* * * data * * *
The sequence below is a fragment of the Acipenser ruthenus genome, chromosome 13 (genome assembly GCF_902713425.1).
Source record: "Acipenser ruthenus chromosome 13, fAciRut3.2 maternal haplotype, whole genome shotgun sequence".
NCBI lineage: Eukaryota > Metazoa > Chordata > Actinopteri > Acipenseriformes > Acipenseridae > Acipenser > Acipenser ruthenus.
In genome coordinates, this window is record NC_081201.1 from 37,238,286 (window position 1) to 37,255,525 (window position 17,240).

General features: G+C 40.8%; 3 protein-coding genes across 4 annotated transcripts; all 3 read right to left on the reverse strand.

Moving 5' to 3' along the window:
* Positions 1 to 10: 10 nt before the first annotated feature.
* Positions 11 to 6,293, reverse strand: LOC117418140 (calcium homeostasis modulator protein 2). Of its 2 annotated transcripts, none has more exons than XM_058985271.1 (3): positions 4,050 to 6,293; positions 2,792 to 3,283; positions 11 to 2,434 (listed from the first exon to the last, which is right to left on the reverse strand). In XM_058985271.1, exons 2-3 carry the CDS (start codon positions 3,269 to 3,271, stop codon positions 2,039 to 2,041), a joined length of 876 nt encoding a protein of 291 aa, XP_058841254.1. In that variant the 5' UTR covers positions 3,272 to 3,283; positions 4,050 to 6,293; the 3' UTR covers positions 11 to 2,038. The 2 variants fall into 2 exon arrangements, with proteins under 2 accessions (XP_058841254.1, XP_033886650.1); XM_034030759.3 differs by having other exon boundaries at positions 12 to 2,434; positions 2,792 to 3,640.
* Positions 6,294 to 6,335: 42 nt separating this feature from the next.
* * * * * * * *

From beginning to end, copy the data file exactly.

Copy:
The sequence below is a fragment of the Acipenser ruthenus genome, chromosome 13 (genome assembly GCF_902713425.1).
Source record: "Acipenser ruthenus chromosome 13, fAciRut3.2 maternal haplotype, whole genome shotgun sequence".
NCBI lineage: Eukaryota > Metazoa > Chordata > Actinopteri > Acipenseriformes > Acipenseridae > Acipenser > Acipenser ruthenus.
In genome coordinates, this window is record NC_081201.1 from 37,238,286 (window position 1) to 37,255,525 (window position 17,240).

General features: G+C 40.8%; 3 protein-coding genes across 4 annotated transcripts; all 3 read right to left on the reverse strand.

Moving 5' to 3' along the window:
* Positions 1 to 10: 10 nt before the first annotated feature.
* Positions 11 to 6,293, reverse strand: LOC117418140 (calcium homeostasis modulator protein 2). Of its 2 annotated transcripts, none has more exons than XM_058985271.1 (3): positions 4,050 to 6,293; positions 2,792 to 3,283; positions 11 to 2,434 (listed from the first exon to the last, which is right to left on the reverse strand). In XM_058985271.1, exons 2-3 carry the CDS (start codon positions 3,269 to 3,271, stop codon positions 2,039 to 2,041), a joined length of 876 nt encoding a protein of 291 aa, XP_058841254.1. In that variant the 5' UTR covers positions 3,272 to 3,283; positions 4,050 to 6,293; the 3' UTR covers positions 11 to 2,038. The 2 variants fall into 2 exon arrangements, with proteins under 2 accessions (XP_058841254.1, XP_033886650.1); XM_034030759.3 differs by having other exon boundaries at positions 12 to 2,434; positions 2,792 to 3,640.
* Positions 6,294 to 6,335: 42 nt separating this feature from the next.